When I was 22, I travelled to Malaysia with a director to meet the producer of a film and a new rising starlet. She was late, and whilst we waited I overheard one say to the other “she’s very beautiful and very sexy… but she is 26.”
That was it. Nothing more needed to be said. We all understood the inference of this. She was too old. I was disappointed but from then on I knew the unspoken rule: youth plus beauty equals screen-time.
Dozens of actresses have spoken out about the industry’s ageism: at 37 Maggie Gyllenhaal was “too old” to play a 55-year-old’s love interest; Zoe Saldana described feeling “expired” at 28, like an old yogurt; and at 32 Anne Hathaway noticed all the 24-year-olds were getting all the parts.
So, with all these actresses calling the industry out, you might think that ageism is on the wane. Sadly that won’t be happening anytime soon. There are two major reasons why:
Money, money, money
Sure, at ages 25 and 26 an actress is still young. But, to become a ‘star’ takes time and investment from a studio. Putting the time and investment into a 25-year-old and spending three years building her profile is a waste of time and resource if by the time she makes it she’s almost 30, as there’s little time left to play the young love interest. If a film is going to be a trilogy, like Spiderman, there’s no chance.
Like Olympic athletes, they’re started young and trained up so that they are ready to compete from the ages of 18 to 20. Then the money and time spent investing in their careers will deliver a return for the next 10 years, rather than just two or three.
You won’t hear the rising starlets complaining
Rarely will you find a young actress on their soap box, banging the drum against ageism. Imagine if in the industry you were dying to break into, you merely had to wait a few years for your predecessor to “expire” – would you protest?
As Anne Hathaway said, “I can't complain about it because I benefitted from it. When I was in my early twenties, parts would be written for women in their fifties and I would get them.”
In Hollywood, there’s no shortage of young talent willing to do whatever it takes, so age is immediately a disadvantage. There’s always someone of equal, if not greater, talent sat beside you on the casting couch and with far more years ahead of them (on the screen at least).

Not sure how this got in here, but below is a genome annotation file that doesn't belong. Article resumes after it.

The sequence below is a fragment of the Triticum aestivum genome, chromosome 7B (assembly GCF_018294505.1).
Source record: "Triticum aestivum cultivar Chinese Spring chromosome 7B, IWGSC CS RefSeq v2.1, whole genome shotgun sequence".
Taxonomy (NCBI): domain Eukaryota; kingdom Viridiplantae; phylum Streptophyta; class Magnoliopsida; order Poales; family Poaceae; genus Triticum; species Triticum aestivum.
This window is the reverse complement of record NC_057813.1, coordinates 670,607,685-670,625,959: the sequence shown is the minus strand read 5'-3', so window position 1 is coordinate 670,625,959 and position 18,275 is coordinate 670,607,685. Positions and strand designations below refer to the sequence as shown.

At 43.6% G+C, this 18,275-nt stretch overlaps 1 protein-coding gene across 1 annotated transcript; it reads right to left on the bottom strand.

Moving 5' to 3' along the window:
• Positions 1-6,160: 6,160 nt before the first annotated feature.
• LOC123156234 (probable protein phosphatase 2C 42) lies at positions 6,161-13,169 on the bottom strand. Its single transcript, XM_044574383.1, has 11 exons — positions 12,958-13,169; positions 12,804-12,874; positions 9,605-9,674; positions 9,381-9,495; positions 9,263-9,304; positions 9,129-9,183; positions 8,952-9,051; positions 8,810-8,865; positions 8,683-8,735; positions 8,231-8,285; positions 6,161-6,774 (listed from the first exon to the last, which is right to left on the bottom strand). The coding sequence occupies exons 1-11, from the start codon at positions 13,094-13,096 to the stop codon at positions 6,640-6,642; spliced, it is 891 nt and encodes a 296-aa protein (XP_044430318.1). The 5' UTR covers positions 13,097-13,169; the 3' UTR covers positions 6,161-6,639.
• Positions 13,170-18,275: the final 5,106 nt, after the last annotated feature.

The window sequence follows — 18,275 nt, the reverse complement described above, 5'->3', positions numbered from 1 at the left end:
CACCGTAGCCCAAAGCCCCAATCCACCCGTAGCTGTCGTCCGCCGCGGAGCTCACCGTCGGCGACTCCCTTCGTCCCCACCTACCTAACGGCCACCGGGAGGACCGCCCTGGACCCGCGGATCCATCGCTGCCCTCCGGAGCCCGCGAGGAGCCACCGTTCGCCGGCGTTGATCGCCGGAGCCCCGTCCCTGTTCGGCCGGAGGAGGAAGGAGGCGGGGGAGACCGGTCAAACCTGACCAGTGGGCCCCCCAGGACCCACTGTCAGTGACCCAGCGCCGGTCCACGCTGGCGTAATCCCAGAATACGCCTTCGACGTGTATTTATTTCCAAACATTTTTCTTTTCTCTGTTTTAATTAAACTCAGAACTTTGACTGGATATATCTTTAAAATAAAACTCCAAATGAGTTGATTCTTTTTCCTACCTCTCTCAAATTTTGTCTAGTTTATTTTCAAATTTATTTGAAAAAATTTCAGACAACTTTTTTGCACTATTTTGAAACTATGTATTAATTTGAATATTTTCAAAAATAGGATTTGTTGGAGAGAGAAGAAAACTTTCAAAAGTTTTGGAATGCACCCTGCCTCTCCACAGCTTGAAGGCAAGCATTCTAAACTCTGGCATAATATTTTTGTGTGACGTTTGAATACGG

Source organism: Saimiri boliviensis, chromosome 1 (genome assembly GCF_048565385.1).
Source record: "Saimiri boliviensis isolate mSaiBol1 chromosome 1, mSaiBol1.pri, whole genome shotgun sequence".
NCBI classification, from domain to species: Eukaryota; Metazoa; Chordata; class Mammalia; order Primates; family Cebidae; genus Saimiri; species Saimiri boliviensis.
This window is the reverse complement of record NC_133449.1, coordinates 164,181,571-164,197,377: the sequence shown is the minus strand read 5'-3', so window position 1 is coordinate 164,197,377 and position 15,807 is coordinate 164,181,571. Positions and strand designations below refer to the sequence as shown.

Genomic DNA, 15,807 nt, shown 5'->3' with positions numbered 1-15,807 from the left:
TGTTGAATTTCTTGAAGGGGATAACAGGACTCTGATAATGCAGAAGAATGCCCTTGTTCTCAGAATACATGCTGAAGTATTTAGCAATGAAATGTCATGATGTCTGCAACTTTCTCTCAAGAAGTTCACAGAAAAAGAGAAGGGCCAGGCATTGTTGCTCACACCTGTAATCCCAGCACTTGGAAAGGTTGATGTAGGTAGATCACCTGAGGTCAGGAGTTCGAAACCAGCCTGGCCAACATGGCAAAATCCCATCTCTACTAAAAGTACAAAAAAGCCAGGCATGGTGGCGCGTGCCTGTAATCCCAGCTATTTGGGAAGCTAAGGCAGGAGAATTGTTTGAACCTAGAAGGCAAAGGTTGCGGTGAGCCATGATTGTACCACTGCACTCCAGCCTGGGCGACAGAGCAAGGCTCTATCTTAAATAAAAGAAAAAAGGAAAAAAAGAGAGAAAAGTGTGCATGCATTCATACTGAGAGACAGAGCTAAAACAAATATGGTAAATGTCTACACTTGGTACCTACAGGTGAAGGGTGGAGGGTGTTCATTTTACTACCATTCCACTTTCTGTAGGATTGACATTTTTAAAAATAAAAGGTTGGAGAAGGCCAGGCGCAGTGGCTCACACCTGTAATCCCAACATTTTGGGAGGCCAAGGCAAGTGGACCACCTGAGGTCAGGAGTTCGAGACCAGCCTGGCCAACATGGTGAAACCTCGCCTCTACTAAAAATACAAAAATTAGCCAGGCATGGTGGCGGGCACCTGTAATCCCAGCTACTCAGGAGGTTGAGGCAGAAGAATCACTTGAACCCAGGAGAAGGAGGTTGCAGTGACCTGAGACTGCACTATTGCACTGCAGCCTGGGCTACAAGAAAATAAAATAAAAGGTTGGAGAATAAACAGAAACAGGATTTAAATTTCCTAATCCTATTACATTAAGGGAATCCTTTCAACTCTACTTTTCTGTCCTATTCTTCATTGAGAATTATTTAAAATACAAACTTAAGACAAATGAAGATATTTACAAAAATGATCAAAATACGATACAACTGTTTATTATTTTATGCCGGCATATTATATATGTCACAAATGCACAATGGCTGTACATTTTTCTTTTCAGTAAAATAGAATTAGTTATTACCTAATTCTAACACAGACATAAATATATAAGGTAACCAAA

The acceptance of this within the industry is etched in botox on the faces of Hollywood actresses. Rather than questioning the system, they are too preoccupied with playing by the rules and trying to slow the ageing process. But by playing along, we become complicit.
Overriding the system
We need the ageism to end. When actresses aren’t allowed to age, real women aren’t exempt either. Men expect their girlfriends to live up to this ideal and wonder if they too should be dating an 18-year-old at the age of 35.
With the industry not looking likely to change anytime soon, it’s left to us – those approaching their sell by dates and the “expired” – to encourage younger actresses to take an active control of their careers from the start.
Actresses must train themselves up as a triple threat to override the system, viewing writing, directing and producing skills as the route to their acting career. I decided in my early twenties that I did not want to be a passive product; I wanted to create opportunities for myself. In my one-woman play, Red Rose/White Rose at this year’s Edinburg Fringe I play the parts of women of various ages and no one can tell me I’m too old, or too young, or too anything for the parts.
That way women can be their own bosses, create opportunities for both themselves and future actresses and reinforce their value as more than just a product to be built up and then expire on other people’s terms.
Gabby So’s one-woman show Red Rose/White Rose is on at Greenside @ Royal Palace, Edinburgh Festival Fringe
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